It's already happening. Take for example a fantasyist that I like a lot, Fernand Raynaud. Unfortunately, we must accept the fact that he is exhausted. You can't go on forever, and very good productions are, in spite of everything, rare things. Grock made his whole career with only one sketch he would not have responded regularly to television offers. He knew too well his profession and his public.
Pay-TV, hobgoblin of the movies?
Is television a real threat to the movies?
Yes. Only big productions, in color and Cinemascope, will be able to hold out against this system that is becoming more important every day. Producers for the big screen must create exceptional, striking shows. Now, mainly in France, the movies have been facing a serious crisis. There are two basic reasons, the lack of new subject matter, and the prohibitive cost for a limited market. So they began to defend themselves against the television invasion. The first attempt was to refuse all films to TV, fearing the appeal of this new media. Then they agreed to give up titles made before some pre-determined date, and so the studios sold their old movie stock to television. Even the most famous feature films on TV didn't manage to stop viewers from leaving home to go see new movies.
In France we are way behind in this respect. Yet the rue Cognacq-Jay TV producers are presenting some very successful dramatic broadcasts, I've been told. It's a beginning.
Movie theaters will disappear and television viewers will become more numerous. I hope that television won't kill the movies completely, but that on the contrary it will provide a beneficial competitor in the area of major productions.
In any event we'll always enjoy the ambiance of a big hall. Family distractions can get monotonous, and the French are not yet all that middle class. And besides, we don't have pay-TV! Thus the owners of the dark halls still have some time to make their preparations against the invasion of the small screen.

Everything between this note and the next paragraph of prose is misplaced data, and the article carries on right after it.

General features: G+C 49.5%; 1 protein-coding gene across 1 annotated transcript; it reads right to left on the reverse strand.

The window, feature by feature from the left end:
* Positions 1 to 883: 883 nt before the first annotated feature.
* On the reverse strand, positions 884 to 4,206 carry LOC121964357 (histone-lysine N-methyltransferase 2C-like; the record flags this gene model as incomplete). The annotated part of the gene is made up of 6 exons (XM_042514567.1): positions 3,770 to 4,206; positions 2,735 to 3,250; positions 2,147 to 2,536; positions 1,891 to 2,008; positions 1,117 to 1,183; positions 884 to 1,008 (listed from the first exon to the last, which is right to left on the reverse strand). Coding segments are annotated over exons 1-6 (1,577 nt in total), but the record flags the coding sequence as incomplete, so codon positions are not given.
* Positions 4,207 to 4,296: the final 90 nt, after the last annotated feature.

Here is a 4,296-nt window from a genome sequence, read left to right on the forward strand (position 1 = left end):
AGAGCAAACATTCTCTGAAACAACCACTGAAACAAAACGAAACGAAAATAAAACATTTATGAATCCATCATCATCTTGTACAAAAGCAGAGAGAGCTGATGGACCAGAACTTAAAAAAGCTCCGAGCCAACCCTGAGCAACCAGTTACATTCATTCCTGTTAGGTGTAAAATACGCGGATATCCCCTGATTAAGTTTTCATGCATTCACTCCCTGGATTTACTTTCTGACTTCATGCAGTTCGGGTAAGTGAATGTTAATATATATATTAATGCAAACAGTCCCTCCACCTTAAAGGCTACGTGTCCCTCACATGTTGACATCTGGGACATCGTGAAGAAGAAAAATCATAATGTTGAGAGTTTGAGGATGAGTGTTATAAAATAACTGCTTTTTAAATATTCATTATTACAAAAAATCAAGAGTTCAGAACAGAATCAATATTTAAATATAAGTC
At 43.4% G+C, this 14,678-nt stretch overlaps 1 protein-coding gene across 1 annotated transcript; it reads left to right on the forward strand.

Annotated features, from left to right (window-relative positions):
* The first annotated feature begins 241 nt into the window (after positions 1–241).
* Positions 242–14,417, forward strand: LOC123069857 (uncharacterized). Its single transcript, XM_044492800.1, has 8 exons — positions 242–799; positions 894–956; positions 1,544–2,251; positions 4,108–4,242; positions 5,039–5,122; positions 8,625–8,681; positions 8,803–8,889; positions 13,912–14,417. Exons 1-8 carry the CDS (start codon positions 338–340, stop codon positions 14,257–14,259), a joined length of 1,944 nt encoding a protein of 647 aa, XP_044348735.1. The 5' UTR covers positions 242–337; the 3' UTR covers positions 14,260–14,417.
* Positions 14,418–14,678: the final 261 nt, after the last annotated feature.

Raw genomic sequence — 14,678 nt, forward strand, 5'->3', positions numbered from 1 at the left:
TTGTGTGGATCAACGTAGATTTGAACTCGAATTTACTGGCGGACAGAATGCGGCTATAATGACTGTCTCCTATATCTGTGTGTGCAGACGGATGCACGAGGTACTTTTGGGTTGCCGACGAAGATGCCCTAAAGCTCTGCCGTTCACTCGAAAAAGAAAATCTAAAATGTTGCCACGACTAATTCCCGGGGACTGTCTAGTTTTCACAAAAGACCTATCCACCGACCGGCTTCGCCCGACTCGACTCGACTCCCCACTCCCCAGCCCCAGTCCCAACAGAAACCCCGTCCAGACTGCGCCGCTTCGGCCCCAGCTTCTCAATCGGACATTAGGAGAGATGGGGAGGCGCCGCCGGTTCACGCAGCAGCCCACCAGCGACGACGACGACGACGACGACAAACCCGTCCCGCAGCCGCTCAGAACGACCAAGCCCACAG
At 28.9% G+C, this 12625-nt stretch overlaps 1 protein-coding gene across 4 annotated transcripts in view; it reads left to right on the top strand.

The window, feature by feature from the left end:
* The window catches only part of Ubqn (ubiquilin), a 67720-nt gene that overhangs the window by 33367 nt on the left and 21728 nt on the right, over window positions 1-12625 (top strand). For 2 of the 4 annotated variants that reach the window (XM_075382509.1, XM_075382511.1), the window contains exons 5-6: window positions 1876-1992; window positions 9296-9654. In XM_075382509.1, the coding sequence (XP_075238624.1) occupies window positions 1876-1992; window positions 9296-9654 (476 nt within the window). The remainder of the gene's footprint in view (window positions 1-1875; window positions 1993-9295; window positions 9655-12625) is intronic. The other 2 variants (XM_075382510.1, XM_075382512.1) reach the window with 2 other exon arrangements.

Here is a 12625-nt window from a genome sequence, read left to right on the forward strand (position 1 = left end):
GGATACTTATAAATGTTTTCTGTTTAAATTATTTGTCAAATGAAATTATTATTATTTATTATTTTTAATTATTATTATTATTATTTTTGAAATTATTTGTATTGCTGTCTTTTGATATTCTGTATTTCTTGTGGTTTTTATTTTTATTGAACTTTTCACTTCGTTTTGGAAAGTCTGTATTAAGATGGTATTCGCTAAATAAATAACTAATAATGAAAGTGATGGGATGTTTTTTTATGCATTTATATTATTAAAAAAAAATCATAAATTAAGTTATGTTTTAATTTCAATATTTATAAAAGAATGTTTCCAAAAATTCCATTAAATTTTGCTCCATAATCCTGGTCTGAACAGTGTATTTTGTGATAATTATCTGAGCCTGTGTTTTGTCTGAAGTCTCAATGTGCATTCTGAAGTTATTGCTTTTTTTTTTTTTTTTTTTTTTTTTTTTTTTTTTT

The writer facing TV
Will writers suffer from the stupendous success of television?
No, authors can reassure themselves, TV doesn't suppress reading. On the contrary, in my opinion, you read twice as many books when you have a television. The small screen keeps us from going out, but as no one watches all the shows, the result is very satisfactory between two good shows, we can read.
Here's another aspect. The works of Faulkner were not well known to a large public. And then one day, a certain number of his novels were adapted for television. The result was a triumph, and today people all over the world are passionately fond of his stories.
Finally, for the writer, TV is a new mode of expression. The small screen demands a special kind of writing. Someone watching TV in his living room is in a very particular atmosphere and in a "reduced" ambiance. He doesn't react like a crowd gathered before the same spectacle. And TV develops the viewer's sophistication. Nothing escapes him. He can often guess from the first few moments what's going to happen, and in that case the show doesn't hold any interest. It's necessary to prepare for that and to present programs made with the television viewer in mind.
We've passed from the theater stage to silent films, from silent films to the talkies, and now we're wondering at the possibilities of television. Let's not restrain our enthusiasm! Yes, if I were twenty-five years old today, I'd be writing as much for television as for the movies.
translated by Stephen Trussel